Thursday, July 22, 2010
Third day before the motif. Skytrain, then the walk back along the busy artery, cooler now, post-7pm, than before, noon or one o'clock on a hot Monday, no shadows anywhere, light pouring up off the pavement. Little sprays of broken glass, plastic chips, busted pieces of powder-coated candy apple red aluminum. A dead squirrel. Young crow's croaking awk-awk-awk-huggggh!, as a parent rams a worm or other carrion down junior's throat. A second's silence. Awk-awk-awk. . . .

Blackberries on the other side of the overgrown ditch.

The landscape's still there, in the evening's slant light. Man watering his chainlink-fenced back yard watches me. I watch the Canon's display screen, and watch him from of the corner of one eye. Watching me, he repeatedly waters the same patch of grass. Watching him, I clip off corners of the scene. A street light half in, half out of the frame.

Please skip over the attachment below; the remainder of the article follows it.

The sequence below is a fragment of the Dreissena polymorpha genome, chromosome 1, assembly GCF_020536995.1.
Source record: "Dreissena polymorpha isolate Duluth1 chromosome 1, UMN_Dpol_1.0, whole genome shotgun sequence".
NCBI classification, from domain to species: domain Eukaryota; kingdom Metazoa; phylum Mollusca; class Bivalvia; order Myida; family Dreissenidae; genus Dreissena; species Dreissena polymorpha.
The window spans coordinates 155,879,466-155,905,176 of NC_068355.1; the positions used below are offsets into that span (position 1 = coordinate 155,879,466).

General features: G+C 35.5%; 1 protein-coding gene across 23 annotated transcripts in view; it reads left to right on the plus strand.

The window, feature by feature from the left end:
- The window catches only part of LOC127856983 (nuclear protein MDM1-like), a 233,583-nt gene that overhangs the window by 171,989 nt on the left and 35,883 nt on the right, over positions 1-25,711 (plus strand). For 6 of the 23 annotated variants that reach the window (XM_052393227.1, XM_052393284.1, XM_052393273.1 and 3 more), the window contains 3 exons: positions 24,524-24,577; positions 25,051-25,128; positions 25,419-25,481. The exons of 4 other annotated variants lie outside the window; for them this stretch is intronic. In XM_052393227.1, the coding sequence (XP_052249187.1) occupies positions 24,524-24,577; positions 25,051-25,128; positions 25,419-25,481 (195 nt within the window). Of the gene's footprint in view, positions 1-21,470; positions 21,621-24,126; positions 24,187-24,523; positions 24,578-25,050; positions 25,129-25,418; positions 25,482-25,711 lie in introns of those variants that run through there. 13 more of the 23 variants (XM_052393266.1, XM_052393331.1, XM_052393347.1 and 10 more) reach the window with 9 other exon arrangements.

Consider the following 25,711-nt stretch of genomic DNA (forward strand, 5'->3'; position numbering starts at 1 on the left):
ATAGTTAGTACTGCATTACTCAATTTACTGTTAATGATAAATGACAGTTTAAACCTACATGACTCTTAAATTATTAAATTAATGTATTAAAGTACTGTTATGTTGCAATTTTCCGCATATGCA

Nothing works. The landscape is too narrow. The landscape is too wide. The power poles curve up and back because the Canon can't correct for parallax. Trees articulate space poorly; grasses dissolve in a cloud of digital grain. I walk a little forward and promptly step on a sand wasp nest. Seventeen stings (nose, ankles, shoulders, underarm).


Limping along the arterial road that runs parallel to the Skytrain track. Hydrangeas. Busted-out rusty fence. Young shirtless Filipino guys in a tricked-out boom car, giving me the eye.

A little piece of waste ground behind the Hilti store. Broken door frames, trashed drywall, alders, trace of a stream. I start to push the alders back, then note, just in time, the pumpkin-sized mud wasp nest hanging from a nearby branch. Its huge black thumb-sized residents crawling all over it, on the lookout for tourists like me.

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